Wednesday, March 21, 2012

They Laughed When I Sat Down at the Keyboard

They Laughed When I Sat Down at the Keyboard, 2011
It just sits there and dares me.

I’m talking about a piano. It’s been in my living room for fourteen years. And before that it was in my mother’s various living rooms for forty years. According to the production number on its cast iron frame, this piano was built in Baltimore in 1912. So it’s safe to say that over the hundred years of its life this Kanabe baby grand piano has graced a few other people’s parlors, as well.
A piano is like a persnickety living thing. It needs to be played regularly. Changes in humidity and temperature cause it to go out of tune. All the little wooden pegs and pieces of felt become worn and brittle with age.
This piano was my mother’s most valued possession. I’m pretty sure it was a wedding gift from her second husband. I know for sure that it was the only thing she took with her when their marriage ended. No matter where we lived thereafter, the one constant in our life was this piano. No matter how tough things were, she’d never sell the piano.
I took piano lessons when I was little. I have a good ear for music. But I never reached a level of proficiency where I could just sit down and play. It was something about the eye-hand coordination. But I always wanted to be able to play, so I bought a piano and tried taking lessons again as a young adult.
I’ve read that not having learned to play the piano is one of the most mentioned regrets people have. This is probably a generational thing. In my parents’ youth, a piano was the social center of any respectable home. Today’s kids play electronic keyboards and Garage Band.
When my mother moved to an apartment too small for it, her piano came to live with us. I thought she might visit from time to time and play it. But she didn’t.
I thought I would take up playing again, too. But I didn’t. But I can’t bring myself to get rid of the piano, either. It’s like a world of enjoyment sitting right there in the living room if I could just crack its code. Meanwhile, it dares me to pull out the Hannon exercises that are tucked safely under the piano bench and practice.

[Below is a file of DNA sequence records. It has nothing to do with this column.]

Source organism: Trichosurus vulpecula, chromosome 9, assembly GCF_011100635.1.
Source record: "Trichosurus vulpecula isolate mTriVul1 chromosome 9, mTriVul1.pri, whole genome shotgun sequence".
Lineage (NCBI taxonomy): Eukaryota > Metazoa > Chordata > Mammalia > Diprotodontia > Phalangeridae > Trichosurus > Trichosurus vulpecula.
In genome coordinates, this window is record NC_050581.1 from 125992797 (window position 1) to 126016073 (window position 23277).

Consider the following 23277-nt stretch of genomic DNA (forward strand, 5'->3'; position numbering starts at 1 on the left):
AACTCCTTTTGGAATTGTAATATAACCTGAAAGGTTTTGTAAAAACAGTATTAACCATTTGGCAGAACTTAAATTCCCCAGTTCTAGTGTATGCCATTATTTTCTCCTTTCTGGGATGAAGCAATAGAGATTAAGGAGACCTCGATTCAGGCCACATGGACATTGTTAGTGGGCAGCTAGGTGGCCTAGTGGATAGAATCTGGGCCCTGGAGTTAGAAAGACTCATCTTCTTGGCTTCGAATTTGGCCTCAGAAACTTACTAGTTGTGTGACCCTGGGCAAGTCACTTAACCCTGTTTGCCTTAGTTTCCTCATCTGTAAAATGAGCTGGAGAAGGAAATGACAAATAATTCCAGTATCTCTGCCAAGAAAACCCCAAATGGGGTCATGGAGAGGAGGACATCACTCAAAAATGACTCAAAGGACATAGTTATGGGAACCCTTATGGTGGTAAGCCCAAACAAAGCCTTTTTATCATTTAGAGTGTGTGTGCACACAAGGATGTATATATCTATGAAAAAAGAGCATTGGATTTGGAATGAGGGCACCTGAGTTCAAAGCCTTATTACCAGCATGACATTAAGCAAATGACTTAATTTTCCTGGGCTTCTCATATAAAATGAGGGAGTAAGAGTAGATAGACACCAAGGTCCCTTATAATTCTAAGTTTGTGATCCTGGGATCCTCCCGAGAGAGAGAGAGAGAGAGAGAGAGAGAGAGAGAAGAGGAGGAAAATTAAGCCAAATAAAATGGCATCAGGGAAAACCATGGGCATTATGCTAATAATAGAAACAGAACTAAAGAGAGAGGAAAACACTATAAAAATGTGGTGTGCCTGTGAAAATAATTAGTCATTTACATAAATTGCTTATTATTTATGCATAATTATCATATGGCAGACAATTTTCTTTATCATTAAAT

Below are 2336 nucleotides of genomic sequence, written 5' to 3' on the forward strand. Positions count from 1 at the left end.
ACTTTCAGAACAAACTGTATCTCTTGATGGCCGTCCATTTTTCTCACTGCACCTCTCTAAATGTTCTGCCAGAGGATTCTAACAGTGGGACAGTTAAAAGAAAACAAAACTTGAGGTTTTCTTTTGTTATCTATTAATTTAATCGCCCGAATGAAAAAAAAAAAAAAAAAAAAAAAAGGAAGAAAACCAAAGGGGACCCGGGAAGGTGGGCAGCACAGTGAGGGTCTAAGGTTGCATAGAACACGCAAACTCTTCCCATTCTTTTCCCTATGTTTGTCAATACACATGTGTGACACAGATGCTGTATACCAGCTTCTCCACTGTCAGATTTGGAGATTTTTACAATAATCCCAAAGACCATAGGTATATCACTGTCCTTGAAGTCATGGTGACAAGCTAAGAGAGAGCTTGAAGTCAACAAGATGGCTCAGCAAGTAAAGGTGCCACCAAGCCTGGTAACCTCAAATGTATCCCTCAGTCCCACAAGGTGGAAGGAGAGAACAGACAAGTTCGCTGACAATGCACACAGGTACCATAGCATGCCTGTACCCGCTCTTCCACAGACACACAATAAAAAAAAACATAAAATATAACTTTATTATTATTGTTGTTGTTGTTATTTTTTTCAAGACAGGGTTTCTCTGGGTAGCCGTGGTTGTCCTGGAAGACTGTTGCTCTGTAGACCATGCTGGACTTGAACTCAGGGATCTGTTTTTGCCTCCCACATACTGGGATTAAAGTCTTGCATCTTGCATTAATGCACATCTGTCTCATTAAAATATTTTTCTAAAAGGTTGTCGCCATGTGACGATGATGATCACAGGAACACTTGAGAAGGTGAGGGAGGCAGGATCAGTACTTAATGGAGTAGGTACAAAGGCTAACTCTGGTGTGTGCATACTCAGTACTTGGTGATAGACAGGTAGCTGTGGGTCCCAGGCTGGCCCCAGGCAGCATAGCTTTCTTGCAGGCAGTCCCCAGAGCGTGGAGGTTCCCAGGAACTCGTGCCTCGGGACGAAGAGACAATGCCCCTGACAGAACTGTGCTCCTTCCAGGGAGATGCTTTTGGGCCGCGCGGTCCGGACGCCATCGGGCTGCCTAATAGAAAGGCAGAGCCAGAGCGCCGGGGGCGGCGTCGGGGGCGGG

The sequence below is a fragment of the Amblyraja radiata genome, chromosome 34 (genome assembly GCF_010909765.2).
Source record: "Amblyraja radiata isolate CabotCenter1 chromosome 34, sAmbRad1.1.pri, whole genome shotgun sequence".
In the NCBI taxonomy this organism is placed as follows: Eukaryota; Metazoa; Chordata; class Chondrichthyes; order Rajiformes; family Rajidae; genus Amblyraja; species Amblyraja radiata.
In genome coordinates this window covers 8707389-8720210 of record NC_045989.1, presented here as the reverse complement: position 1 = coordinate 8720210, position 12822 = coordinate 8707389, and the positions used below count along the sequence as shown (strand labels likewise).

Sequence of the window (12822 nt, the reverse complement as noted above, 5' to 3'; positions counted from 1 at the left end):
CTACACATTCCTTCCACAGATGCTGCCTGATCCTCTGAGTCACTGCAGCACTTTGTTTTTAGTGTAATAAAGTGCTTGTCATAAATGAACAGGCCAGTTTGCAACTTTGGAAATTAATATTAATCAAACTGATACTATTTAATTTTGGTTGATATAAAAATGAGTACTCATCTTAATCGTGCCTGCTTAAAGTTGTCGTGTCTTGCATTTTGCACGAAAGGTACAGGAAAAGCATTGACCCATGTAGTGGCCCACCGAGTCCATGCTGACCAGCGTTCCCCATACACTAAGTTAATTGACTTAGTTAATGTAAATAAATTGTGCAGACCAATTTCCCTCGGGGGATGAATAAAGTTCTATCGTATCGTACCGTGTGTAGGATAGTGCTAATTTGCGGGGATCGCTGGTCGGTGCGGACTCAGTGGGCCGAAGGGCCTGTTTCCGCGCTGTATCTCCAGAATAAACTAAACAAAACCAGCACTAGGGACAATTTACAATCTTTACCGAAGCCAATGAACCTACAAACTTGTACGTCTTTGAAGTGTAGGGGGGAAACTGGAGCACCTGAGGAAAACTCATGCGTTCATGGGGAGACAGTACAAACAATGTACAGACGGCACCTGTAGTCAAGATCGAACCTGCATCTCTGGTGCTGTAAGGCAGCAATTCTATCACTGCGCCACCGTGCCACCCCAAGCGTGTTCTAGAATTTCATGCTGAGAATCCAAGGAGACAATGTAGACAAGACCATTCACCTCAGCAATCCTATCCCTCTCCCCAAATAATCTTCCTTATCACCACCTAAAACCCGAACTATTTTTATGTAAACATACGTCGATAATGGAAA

This past weekend we had dinner with several other couples at a friend’s house. It was St. Patrick’s Day. Dinner was corned beef and cabbage. To be honest, nobody was looking forward to corned beef and cabbage. But the hostess is an excellent cook and the corned beef and cabbage were terrific.
The real pleasure, though, was the hostess’ 87 year-old mother, who keeps her mind and body limber studying and learning music for the piano. After dinner Marilyn sat at the piano and played. The family’s Irish, so she started with “When Irish Eyes are Smiling,” “Peg O’My Heart” and other tunes from the old sod.
It was when we ran out of Irish songs to which we knew the words—and this didn’t take long—that Marilyn really found her place on the piano bench. Debussy. Rachmaninoff. Ravel. They flowed out of her fingers like old friends. Marilyn has the ability to interpret the emotion in music that separates mere piano players from pianists.
One of the pieces Marilyn played is Beethoven’s Sonata #14, better known as the Moonlight Sonata. Like the Schumann Träumerei, another popular recital piece, the Moonlight Sonata’s one of those pieces that sounds so simple that anyone with half an ear for music thinks he or she should be able to pick it up quickly. But like the “Träu,” the Moonlight Sonata’s a minefield of sharps and flats and tricky phrasing. Believe me, I’ve tried them both.
Which brings us back to the Kanabe in my living room. My wife has been very patient with it. When it came to live with us I pledged to start playing again. But I didn’t. For fourteen years it has teased me.
I think I’m ready going to give it another try.
Haunting Me, 2012
 ["They laughed when I sat down at the piano" is one of the most famous lines in advertising history. Written by John Caples, it was used to sell music correspondence courses. You can see a copy of it here.]


  1. A few times a year, when no one is in the house but me, I sit at my ancient piano which my parents bought used when I was seven and play big band songs, like Come Rain or Come Shine, Stormy Weather, etc. Then I let my brain rest and my fingers wander across the keys for an hour or so. It's a wonderful meditation.
    I hope you give it another try.

  2. We had a piano in our house, growing up, and my sisters and I all "played." Let's just say Mary Kate is the only one who really played--she was fabulous: she could whip out Rachmaninoff's "Ritual Fire Dance" in a frenzy like it was merely chopsticks. Me, not so much. But it kills me that now, although she has a piano in her house, she never plays. If I had that talent, I know I would.

    We all always assumed MK would get the piano when my parents moved from the homestead, and I learned later on that they never even asked her if she'd like it--they gave it to the nuns in the local parish. Needless to say, we kids were all pretty nonplussed. Go freakin' figure.

    I say sit down and have at it.